A deadly plague was spreading throughout the northeast regions of China. Within four months, 60,000 people died.
Sound familiar? Actually, the year was 1910. The Chinese government recruited one of the best trained physicians in Asia at the time, Dr. Wu Lien-Teh. Dr. Wu had studied infectious diseases in Cambridge University. After performing a series of autopsies, he found a bacterium similar to the one that had caused bubonic plague in the West. Dr. Wu realized immediately that this disease was not transmitted by rats or fleas but by infected droplets humans sneezed and coughed into the air. Dr. Wu designed a face covering based on ventilators from the Victorian era: padding layers of cotton and gauze, with strings so the users could secure it to their head. The mask was simple and inexpensive to produce.
Dr. Wu had designed the modern facemask.
Dr. Wu’s mask was met with scepticism. A French physician was particularly critical of Dr. Wu’s findings and refused to wear the mask – but the doctor soon was infected and died of the disease. His death shocked the Chinese into following Dr. Wu’s advice.
Dr. Wu urged everyone, especially health care professionals and law enforcement, to wear the masks. Chinese authorities mandated that everyone mask and also followed Dr. Wu’s directions to enforce stringent lockdowns and quarantining the sick. Four months after Dr. Wu began his work, the plague ended.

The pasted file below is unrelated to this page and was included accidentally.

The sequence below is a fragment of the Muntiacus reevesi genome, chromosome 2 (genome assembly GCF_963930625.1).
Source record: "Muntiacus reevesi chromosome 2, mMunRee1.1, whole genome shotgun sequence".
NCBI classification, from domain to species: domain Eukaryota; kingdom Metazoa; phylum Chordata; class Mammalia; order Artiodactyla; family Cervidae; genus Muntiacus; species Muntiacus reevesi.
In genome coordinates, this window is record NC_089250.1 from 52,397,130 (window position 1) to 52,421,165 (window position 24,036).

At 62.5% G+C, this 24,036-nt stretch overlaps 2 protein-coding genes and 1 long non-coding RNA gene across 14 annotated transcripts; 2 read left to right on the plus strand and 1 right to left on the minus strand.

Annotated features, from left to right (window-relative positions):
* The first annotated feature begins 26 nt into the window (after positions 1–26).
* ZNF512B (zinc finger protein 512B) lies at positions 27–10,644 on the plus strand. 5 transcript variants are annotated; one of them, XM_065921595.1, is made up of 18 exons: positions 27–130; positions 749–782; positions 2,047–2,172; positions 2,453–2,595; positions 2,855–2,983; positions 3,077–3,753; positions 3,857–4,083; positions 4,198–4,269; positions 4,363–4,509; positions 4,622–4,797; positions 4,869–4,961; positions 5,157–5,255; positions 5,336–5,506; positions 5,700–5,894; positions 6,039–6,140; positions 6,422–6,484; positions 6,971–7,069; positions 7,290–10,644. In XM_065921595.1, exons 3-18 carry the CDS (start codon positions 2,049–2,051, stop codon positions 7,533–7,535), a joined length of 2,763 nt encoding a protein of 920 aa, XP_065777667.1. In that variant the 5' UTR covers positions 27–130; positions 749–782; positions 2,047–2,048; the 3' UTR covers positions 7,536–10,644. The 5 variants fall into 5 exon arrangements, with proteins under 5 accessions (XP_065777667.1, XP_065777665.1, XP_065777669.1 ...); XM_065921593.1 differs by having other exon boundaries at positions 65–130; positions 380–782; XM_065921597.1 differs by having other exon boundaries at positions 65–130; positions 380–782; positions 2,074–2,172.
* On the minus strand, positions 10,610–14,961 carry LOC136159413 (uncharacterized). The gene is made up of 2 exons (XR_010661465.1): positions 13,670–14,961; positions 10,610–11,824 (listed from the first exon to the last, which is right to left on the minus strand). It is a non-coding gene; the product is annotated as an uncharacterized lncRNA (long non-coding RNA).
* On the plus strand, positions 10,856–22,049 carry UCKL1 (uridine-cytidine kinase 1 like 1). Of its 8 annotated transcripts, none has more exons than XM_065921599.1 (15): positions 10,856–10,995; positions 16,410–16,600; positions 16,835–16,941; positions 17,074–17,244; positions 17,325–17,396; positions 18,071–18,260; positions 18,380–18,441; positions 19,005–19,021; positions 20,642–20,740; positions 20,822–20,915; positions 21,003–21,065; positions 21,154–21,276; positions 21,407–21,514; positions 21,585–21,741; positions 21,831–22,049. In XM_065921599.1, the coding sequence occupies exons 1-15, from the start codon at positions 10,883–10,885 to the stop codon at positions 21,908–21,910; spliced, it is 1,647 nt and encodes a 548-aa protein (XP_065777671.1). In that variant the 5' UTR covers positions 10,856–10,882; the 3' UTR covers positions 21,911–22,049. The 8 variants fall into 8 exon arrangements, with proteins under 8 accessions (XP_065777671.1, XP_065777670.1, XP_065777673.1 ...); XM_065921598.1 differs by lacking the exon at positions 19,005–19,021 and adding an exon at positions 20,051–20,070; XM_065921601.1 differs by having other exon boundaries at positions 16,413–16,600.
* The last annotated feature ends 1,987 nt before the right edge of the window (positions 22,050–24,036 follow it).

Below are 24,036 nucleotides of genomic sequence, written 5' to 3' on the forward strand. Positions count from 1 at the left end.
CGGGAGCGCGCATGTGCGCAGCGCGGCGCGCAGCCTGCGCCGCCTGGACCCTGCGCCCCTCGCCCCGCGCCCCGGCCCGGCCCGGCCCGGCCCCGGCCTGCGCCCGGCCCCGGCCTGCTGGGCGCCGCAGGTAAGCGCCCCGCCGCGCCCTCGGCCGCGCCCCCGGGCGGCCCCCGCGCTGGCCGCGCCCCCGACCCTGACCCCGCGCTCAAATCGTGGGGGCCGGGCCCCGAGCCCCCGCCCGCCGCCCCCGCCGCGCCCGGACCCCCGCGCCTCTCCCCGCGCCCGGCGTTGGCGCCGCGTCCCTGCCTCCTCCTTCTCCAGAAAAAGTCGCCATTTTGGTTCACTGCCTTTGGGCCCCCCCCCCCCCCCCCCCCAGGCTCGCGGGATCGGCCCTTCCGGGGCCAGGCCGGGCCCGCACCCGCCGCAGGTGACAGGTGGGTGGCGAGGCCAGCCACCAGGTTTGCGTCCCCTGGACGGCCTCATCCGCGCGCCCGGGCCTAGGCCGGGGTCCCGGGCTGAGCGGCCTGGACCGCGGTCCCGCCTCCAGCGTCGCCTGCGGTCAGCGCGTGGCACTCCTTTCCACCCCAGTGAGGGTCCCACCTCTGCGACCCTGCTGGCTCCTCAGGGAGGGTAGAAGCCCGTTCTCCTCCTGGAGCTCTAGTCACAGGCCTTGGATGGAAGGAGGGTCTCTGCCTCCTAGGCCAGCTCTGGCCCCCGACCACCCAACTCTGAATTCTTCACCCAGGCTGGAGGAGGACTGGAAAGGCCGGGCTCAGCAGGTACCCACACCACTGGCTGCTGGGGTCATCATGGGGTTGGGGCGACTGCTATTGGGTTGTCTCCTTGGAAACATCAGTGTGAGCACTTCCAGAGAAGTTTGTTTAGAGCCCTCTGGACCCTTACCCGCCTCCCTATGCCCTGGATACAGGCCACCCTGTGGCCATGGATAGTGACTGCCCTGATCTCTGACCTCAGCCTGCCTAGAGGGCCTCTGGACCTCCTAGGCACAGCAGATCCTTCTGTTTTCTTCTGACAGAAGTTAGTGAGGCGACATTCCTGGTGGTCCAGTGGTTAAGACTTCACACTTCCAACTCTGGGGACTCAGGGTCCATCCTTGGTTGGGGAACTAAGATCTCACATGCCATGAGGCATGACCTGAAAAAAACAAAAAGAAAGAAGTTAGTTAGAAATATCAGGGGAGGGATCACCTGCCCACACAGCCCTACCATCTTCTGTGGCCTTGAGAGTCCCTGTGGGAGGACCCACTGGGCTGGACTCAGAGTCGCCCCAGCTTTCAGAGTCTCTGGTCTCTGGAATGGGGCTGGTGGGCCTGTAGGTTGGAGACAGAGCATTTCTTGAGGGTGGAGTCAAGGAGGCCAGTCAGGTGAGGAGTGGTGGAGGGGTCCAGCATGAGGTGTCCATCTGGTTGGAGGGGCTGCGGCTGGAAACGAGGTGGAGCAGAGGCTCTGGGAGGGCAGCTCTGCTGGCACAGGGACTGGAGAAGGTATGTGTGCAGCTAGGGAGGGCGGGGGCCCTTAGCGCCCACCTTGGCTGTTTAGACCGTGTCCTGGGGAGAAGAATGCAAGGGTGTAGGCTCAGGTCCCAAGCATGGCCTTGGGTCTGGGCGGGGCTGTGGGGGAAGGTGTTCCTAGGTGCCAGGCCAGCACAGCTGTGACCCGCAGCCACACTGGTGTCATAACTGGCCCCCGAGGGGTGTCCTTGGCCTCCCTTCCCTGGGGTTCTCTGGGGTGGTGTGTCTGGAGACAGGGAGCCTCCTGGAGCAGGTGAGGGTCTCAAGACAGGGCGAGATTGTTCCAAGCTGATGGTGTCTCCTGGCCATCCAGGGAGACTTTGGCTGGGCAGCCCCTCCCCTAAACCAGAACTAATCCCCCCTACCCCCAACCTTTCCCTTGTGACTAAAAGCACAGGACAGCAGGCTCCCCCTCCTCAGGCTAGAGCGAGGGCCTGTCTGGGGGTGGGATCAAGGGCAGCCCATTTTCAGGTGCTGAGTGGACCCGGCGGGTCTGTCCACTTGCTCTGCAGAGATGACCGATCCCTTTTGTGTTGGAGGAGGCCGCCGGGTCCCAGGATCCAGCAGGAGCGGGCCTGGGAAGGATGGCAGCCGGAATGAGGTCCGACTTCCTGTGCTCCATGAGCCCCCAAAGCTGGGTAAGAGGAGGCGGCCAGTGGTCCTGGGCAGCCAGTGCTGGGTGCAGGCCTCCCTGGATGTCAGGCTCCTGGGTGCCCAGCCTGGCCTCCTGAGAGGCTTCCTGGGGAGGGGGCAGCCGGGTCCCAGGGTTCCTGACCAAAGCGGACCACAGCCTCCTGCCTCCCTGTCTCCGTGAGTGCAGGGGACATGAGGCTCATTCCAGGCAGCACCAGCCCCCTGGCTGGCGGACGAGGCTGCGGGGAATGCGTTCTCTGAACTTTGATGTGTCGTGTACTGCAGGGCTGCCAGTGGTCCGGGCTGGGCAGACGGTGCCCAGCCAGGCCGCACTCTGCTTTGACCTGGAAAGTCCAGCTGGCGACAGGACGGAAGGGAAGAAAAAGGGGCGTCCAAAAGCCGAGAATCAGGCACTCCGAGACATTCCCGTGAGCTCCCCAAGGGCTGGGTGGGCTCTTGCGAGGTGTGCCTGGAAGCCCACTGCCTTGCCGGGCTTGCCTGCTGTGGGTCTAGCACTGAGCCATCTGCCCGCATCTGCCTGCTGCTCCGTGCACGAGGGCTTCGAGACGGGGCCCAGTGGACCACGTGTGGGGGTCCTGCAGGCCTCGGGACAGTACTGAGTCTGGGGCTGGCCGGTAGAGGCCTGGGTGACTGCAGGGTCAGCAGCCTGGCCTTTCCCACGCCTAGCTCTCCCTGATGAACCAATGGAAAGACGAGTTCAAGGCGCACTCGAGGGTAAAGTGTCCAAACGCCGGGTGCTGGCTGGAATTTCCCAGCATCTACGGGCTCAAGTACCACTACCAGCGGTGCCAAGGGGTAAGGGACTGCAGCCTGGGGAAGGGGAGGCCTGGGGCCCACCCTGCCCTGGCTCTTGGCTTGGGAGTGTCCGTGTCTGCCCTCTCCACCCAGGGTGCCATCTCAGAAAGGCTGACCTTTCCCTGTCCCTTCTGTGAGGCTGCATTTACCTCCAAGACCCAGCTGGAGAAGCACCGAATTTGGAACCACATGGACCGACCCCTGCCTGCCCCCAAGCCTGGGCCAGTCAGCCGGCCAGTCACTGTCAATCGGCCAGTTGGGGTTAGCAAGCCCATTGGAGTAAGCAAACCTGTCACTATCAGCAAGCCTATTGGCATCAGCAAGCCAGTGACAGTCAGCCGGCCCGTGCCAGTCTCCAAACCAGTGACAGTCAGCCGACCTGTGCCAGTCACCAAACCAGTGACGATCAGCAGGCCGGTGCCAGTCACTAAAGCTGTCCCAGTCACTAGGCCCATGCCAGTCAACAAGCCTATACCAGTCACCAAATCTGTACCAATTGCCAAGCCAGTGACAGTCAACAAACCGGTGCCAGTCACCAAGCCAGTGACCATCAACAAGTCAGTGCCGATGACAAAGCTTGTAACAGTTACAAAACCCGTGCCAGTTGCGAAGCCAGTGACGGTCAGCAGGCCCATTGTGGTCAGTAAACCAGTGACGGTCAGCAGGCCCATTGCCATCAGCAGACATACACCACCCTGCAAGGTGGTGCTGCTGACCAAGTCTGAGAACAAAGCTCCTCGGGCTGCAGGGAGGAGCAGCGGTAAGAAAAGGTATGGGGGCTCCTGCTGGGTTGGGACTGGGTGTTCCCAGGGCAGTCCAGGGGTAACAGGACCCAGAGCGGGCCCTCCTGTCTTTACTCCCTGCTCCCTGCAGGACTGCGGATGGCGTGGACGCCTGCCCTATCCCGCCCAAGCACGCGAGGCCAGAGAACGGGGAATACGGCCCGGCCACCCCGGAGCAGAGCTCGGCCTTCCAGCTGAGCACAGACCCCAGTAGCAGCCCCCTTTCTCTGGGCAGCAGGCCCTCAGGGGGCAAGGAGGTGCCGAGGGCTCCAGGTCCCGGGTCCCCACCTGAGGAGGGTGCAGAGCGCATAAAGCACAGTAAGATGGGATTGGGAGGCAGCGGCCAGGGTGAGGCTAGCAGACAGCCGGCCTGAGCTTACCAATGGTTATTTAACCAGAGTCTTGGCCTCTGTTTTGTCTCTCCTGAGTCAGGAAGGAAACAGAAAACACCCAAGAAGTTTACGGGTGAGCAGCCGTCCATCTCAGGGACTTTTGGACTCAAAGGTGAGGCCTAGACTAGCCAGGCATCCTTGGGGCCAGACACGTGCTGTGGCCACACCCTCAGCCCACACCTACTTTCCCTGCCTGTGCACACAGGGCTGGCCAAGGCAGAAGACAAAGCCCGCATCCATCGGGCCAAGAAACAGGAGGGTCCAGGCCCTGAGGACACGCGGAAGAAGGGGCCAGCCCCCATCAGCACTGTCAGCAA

Dr. Wu went on to establish teaching hospitals in epidemiology and public health.
While masks became a political flashpoint in places during the Spanish flu pandemic in the 1920s and more recently with the COVID outbreak, facemasks became a symbol of national pride and modern health care in China that continues today. While this is the first time that most of us are wearing masks (however begrudgingly), the people of China and Southeast Asia have covered their faces during outbreaks of meningitis, cholera and influenza for more than a century.
For the Chinese, masking is viewed as a matter of social responsibility and care for one another.
After a year and half, most of us have had enough of facemasks – but we would think of them much differently if our national experience was like that of the Chinese. Today’s Gospel challenges us to think of things like facemasks as “crosses” we take up in the spirit of Jesus to bring healing and peace to Good Friday brokenness. In some of the hardest words he speaks in the Gospel, Jesus reminds his disciples that real discipleship calls us to “crucify” our own needs and comfort for the good of others; to take on, with humility and gratitude, the demanding role of servant to those in need and distress; to intentionally seek the happiness and fulfilment of those we love regardless of the cost to ourselves. Only in “denying ourselves” in imitation of the servanthood of Christ do we experience the true depth of our faith; only in embracing his compassion and humility in our lives do we enable the Spirit of God to renew and transform our world in God’s life and love.